I have considered this although i dared not say it on the list until
    all diplomatic means have failed, and it seems that we have reached
    that point. Also i do not think splitting the community was a good
    idea. However, if the ivory towers continue to pretend that the rest
    of the Python community does not exist well then they will force my
    hand, and i will start a fork. Then we will have a sort of ironic
    situation... the very people who rail *against* me (and others) would
    actually be working *for* me unwillingly but without recourse. he-he
    Yes, as you've said "karma *is* a bitch" ;-)

    > I promise if there is something where I am competent enough I will
    > seriously consider contributing.


    That is a wonderful response Martin thank you. I don't know if you are
    serious, but a wonderful response nonetheless!
    rantingrick, Jun 13, 2010
    #11
  12. rantingrick

    rantingrick Guest

    On Jun 13, 1:50 am, Stephen Hansen <me+list/> wrote:

    > You don't argue a position; you don't support it with facts, logic,
    > reason. You start immediately into this emotional rhetoric,
    > pseudo-inspirational nonsense which just comes off as inane. It's like a
    > bad cross between a politician and an self-help speaker, and the crux of
    > your arguments are focused on that emotional charge-- how TCL is impure,
    > gross, and its inclusion makes us "less", makes us the mockery of the
    > language world, how everyone loathes and detests it.


    Could it be that *you* are taking my opinions and suggestions too
    emotionality?

    > Meaning to or not, you come across as a troll, as if these emotional
    > responses are your end and not your means.


    My *ends* are to move Python forward. No i do not i have all the
    answers however i can look at what i do see and ask the hard
    questions. Then i would like to get some "thoughtful" answers.

    Instead of just simply barking down orders from the top we need to
    have useful discussion on the many topics that concern Python. And not
    just the "core" developers or the "core" protagonist on this list
    should be involved in this discussion. Everyone needs to have a chance
    to speak.

    My are arguments for Tkinter/Tcl/Tk are all true. However it should be
    a community decision (not my sole decision or yours!) as to whether
    Tkinter stays or not. As i have said before i *do* actually use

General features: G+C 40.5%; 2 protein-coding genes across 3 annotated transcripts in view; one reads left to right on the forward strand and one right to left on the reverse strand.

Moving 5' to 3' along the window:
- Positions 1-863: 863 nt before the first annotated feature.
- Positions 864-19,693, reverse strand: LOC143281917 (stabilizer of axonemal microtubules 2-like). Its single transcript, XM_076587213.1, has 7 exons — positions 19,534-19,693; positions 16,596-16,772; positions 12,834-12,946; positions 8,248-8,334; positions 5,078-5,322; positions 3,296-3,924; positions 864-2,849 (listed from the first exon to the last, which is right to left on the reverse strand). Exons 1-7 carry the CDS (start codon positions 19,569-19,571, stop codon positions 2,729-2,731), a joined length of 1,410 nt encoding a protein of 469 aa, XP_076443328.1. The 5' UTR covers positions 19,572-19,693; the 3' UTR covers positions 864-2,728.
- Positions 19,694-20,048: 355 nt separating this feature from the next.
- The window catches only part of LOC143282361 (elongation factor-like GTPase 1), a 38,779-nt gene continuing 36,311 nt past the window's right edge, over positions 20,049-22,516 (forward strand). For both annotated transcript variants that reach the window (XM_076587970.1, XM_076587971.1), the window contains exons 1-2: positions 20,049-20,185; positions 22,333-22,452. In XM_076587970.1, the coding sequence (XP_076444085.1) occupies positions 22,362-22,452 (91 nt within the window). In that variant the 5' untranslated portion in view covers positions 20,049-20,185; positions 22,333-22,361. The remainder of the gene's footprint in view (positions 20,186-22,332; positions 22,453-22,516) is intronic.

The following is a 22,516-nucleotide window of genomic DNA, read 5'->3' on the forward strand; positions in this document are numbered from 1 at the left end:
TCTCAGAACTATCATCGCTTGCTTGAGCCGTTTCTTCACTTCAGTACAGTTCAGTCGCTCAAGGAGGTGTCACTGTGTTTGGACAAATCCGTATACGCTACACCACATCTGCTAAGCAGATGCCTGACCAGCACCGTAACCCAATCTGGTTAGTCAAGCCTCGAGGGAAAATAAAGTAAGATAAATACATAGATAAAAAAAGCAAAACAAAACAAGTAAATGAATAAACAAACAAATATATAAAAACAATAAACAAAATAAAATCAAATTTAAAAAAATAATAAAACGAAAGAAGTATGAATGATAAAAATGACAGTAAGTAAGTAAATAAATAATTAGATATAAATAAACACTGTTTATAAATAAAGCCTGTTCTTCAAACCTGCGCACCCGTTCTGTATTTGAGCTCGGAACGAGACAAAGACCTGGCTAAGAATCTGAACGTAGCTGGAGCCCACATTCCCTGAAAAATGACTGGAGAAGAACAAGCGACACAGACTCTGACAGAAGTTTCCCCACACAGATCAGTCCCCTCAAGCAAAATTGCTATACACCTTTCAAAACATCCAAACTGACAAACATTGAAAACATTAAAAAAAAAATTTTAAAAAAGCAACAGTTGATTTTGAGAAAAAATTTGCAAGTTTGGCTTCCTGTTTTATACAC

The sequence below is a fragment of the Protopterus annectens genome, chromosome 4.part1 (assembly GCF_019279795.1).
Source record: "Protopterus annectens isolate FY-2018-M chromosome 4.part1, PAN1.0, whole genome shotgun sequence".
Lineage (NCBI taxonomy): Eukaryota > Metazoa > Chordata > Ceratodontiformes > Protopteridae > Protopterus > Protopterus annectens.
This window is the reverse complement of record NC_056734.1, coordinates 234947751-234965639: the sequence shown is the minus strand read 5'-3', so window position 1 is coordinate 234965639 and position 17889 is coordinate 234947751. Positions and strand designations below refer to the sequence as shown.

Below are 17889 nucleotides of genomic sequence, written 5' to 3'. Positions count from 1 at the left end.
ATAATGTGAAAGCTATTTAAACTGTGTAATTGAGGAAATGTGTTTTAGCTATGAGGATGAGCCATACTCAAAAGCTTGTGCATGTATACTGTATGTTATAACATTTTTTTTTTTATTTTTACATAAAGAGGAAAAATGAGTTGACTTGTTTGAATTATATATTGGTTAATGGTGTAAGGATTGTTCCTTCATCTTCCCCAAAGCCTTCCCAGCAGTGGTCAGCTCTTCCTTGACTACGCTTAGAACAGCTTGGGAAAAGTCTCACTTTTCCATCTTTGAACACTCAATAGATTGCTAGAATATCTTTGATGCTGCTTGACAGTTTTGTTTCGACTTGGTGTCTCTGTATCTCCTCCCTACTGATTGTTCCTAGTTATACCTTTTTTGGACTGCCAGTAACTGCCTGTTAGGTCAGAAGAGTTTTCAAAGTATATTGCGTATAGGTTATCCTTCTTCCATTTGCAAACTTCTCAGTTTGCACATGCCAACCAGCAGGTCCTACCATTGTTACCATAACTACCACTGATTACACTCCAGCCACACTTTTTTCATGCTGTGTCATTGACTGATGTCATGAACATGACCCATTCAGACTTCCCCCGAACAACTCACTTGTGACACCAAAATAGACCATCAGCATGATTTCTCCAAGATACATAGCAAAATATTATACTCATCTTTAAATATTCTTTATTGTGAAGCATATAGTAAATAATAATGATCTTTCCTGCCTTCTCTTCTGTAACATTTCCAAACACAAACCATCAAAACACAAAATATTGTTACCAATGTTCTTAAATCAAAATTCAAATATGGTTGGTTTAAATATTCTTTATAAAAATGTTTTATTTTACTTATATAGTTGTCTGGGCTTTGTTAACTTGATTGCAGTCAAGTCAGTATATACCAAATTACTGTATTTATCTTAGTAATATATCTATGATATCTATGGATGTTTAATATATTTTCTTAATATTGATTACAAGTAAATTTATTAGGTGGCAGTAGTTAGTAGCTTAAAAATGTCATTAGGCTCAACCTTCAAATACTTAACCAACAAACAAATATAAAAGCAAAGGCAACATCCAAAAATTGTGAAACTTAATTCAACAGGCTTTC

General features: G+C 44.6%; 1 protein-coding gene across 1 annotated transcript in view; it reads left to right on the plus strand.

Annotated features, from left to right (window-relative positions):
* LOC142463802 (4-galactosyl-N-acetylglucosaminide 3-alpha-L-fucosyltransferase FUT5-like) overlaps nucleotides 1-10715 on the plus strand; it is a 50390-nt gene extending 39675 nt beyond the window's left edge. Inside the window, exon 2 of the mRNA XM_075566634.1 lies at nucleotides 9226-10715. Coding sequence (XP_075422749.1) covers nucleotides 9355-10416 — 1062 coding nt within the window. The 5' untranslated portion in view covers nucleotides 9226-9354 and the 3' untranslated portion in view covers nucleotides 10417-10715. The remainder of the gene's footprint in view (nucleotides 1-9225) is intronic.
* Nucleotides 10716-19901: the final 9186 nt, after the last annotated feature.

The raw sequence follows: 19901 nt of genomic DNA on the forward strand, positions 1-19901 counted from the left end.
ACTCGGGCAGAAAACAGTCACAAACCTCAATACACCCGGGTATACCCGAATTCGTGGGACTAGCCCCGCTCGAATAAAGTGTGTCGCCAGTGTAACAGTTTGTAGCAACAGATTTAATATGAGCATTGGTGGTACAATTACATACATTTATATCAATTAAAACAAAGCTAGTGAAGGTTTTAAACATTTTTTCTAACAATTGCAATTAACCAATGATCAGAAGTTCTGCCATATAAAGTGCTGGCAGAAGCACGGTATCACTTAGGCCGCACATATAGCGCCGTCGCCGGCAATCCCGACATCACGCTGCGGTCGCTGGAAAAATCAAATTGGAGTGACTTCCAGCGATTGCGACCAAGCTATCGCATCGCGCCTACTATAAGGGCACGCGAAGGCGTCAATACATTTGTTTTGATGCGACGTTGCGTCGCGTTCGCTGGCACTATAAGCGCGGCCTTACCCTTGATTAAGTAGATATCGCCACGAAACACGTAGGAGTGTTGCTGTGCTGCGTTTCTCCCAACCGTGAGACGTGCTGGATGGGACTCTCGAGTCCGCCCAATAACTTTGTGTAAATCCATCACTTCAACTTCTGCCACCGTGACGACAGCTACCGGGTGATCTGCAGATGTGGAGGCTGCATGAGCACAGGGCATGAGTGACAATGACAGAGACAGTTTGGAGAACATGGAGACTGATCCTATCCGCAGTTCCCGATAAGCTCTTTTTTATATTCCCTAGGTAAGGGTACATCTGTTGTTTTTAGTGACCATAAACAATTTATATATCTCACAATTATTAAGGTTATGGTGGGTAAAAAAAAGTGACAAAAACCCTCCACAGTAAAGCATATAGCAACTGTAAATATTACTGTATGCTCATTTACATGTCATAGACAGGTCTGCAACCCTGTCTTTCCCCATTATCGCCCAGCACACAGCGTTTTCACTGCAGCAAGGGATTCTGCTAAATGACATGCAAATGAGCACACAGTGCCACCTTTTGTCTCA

Tkinter quite a lot (along with other libraries). But we must make a
    choice, Keep Tkinter and improve it, or dump Tkinter and consider
    something that will scale better for the future. I AM HAPPY EITHER
    WAY!

    I have documented time and again the poor state of IDLE. The only
    responses i ever get are...

    "Nobody uses IDLE"
    "Only a dumbass would use IDLE"
    "I have never used IDLE but i *know* nothing is wrong with it"

    .... and all these arguments are BS! It's just more argumentative
    hyperbole that keeps these and many other modules in static
    development. I am also committing to contributing code myself *if* it
    will be seriously considered on the *value* of the code and NOT *who*
    it originated from. But i digress...
    rantingrick, Jun 13, 2010
    #12
  13. rantingrick

    Zeth Guest

    On Jun 13, 4:09 am, rantingrick <> wrote:
    >  Where is the community?


    In Birmingham from 17th to 22nd of July:
    http://www.europython.eu/talks/timetable/

    (Couldn't resist - one good troll deserves another)
    Zeth, Jun 13, 2010
    #13
  14. rantingrick

    Aahz Guest

    In article <>,
    Zeth <> wrote:
    >On Jun 13, 4:09=A0am, rantingrick <> wrote:
    >>
    >> Where is the community?

    >
    >In Birmingham from 17th to 22nd of July:
    >http://www.europython.eu/talks/timetable/
    >
    >(Couldn't resist - one good troll deserves another)


    That's not a troll, that's publicity! And a nice subversion of the
    troll.
    --
    Aahz () <*> http://www.pythoncraft.com/

    "If you don't know what your program is supposed to do, you'd better not
    start writing it." --Dijkstra
    Aahz, Jun 13, 2010
    #14
  15. rantingrick

    Terry Reedy Guest

    Re: Community (*sigh*)

    On 6/13/2010 7:40 AM, Thomas Jollans wrote:
    > You want to contribute to the stdlib? No problem, it's easy! I did so
    > recently. You file an issue on the python.org bug tracker, describing
    > the problem, and attach a patch that fixes it. A nice developer with
    > commit rights will be with you shortly.